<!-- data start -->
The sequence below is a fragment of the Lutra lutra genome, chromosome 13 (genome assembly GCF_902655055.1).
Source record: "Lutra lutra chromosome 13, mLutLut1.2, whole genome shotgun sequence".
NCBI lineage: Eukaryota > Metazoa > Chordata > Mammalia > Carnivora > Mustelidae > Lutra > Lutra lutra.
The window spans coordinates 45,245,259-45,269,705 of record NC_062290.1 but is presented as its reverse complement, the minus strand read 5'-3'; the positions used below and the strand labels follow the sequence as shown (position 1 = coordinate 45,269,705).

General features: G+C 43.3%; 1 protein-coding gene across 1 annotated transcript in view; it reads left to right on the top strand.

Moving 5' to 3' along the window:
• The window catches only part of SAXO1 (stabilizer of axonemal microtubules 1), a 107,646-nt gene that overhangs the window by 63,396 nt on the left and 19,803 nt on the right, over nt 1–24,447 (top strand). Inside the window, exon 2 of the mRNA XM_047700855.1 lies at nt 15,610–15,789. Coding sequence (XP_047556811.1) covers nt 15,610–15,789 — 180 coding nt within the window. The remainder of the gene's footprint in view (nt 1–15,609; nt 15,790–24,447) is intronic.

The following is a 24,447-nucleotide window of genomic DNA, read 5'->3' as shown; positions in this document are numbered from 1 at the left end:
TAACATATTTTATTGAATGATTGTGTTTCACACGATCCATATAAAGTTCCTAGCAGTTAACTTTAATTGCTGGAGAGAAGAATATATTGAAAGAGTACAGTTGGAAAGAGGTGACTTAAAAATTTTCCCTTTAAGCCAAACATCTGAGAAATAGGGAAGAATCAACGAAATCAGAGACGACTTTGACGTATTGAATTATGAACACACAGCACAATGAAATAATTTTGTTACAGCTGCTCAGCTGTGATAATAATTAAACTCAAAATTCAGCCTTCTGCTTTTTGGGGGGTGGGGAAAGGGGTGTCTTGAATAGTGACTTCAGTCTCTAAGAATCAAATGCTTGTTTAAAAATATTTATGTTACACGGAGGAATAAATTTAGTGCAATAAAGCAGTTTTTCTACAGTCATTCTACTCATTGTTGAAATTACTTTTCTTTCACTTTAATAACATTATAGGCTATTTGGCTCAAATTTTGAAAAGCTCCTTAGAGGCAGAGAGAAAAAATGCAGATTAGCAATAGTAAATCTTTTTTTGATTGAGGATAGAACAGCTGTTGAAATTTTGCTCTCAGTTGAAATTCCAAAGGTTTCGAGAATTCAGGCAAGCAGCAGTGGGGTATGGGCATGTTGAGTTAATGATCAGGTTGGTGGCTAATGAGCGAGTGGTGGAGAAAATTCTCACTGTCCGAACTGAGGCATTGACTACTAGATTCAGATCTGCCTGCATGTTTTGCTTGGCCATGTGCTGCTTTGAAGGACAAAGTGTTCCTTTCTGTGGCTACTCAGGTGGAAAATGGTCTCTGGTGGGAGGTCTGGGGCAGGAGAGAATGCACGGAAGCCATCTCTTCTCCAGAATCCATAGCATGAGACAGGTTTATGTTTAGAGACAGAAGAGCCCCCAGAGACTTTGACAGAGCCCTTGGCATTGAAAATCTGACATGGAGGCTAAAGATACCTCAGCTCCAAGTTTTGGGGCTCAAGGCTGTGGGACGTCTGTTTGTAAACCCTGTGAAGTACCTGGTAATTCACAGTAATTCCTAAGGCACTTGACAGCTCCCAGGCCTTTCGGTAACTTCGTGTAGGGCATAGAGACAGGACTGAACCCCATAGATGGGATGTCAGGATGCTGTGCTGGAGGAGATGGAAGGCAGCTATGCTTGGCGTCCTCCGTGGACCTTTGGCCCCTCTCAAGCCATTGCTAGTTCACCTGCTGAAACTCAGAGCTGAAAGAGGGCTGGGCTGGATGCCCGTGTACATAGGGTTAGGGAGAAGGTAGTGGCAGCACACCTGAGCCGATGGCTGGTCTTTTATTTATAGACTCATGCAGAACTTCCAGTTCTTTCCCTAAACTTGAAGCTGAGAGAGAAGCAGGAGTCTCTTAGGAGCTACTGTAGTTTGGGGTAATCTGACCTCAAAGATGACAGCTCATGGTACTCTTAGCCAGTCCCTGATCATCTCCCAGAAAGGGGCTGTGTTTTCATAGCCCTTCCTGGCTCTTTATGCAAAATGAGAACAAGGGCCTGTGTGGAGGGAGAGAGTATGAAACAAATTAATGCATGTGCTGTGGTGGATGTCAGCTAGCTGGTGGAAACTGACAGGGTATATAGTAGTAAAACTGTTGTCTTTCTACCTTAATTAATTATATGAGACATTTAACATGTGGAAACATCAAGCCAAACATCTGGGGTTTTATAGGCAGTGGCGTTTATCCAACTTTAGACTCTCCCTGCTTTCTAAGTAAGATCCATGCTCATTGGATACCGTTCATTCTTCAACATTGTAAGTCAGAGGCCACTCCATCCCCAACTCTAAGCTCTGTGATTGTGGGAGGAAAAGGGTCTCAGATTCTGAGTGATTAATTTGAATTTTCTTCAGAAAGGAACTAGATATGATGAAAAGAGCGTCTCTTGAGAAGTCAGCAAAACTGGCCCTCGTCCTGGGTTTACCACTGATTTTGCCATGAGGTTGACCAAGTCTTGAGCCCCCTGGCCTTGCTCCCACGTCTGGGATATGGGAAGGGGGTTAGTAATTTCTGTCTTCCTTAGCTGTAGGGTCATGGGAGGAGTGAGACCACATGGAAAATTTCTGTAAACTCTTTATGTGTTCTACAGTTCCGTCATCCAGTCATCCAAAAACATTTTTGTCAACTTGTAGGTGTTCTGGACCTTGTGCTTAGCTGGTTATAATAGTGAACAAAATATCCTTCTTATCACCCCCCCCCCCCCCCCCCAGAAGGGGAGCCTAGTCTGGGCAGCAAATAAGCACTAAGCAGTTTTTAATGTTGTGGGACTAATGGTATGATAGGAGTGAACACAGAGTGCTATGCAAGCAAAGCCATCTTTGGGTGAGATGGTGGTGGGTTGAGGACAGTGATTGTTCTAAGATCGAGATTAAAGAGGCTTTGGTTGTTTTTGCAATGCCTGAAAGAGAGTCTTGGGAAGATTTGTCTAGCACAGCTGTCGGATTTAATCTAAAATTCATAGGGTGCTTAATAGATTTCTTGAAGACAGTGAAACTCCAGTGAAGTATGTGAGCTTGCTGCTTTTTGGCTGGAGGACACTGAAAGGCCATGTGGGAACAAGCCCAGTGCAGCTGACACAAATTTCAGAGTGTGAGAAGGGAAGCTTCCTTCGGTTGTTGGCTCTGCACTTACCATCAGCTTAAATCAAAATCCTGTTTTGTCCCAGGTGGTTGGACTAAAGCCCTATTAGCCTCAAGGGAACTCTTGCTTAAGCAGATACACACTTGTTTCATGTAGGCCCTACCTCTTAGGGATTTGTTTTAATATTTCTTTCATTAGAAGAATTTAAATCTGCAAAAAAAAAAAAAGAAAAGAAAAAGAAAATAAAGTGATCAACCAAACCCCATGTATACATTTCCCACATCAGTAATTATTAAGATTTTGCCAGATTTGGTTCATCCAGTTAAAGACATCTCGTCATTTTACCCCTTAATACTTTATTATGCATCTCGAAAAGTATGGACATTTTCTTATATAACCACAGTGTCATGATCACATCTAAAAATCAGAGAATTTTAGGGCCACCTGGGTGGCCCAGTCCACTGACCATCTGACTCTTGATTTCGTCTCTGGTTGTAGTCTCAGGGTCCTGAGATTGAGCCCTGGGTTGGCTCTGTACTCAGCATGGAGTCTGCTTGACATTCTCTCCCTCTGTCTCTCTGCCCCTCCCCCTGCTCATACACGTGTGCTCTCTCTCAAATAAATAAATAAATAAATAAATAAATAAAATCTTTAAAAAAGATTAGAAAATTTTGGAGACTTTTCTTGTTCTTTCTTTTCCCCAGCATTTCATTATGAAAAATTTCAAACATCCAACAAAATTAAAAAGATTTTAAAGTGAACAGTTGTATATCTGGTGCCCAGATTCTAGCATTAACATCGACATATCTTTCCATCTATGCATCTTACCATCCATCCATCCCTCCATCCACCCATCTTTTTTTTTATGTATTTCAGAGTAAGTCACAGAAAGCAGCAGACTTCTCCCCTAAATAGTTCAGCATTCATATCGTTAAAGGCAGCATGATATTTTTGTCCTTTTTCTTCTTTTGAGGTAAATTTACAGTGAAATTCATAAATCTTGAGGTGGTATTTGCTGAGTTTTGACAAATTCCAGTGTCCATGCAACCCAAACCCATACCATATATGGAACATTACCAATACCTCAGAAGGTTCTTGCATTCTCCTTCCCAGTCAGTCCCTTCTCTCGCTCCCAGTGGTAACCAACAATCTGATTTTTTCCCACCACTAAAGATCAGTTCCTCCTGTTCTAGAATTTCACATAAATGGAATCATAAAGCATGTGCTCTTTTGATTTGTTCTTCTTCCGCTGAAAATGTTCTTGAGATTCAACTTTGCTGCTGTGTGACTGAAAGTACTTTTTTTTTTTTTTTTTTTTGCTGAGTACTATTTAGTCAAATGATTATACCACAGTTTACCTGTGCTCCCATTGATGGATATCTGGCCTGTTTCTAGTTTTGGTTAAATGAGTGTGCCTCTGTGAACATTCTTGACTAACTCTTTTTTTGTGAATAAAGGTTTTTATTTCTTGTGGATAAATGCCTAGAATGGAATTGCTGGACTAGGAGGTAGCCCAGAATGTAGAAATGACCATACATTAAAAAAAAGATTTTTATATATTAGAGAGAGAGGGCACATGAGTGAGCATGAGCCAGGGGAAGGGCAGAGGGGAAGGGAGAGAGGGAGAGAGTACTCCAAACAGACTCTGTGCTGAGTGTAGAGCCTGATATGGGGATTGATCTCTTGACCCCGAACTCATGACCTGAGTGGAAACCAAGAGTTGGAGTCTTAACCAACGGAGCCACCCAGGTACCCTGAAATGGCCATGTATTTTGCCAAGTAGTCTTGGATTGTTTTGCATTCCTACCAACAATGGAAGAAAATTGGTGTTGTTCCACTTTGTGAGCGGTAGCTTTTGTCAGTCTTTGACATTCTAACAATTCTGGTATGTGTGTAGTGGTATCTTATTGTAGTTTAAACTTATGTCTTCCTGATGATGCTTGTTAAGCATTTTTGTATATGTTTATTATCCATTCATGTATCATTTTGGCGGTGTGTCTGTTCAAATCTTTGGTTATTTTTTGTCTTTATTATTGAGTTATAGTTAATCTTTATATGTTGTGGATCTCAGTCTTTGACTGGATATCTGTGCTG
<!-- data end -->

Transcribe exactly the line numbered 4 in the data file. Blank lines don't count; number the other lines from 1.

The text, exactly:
The window spans coordinates 45,245,259-45,269,705 of record NC_062290.1 but is presented as its reverse complement, the minus strand read 5'-3'; the positions used below and the strand labels follow the sequence as shown (position 1 = coordinate 45,269,705).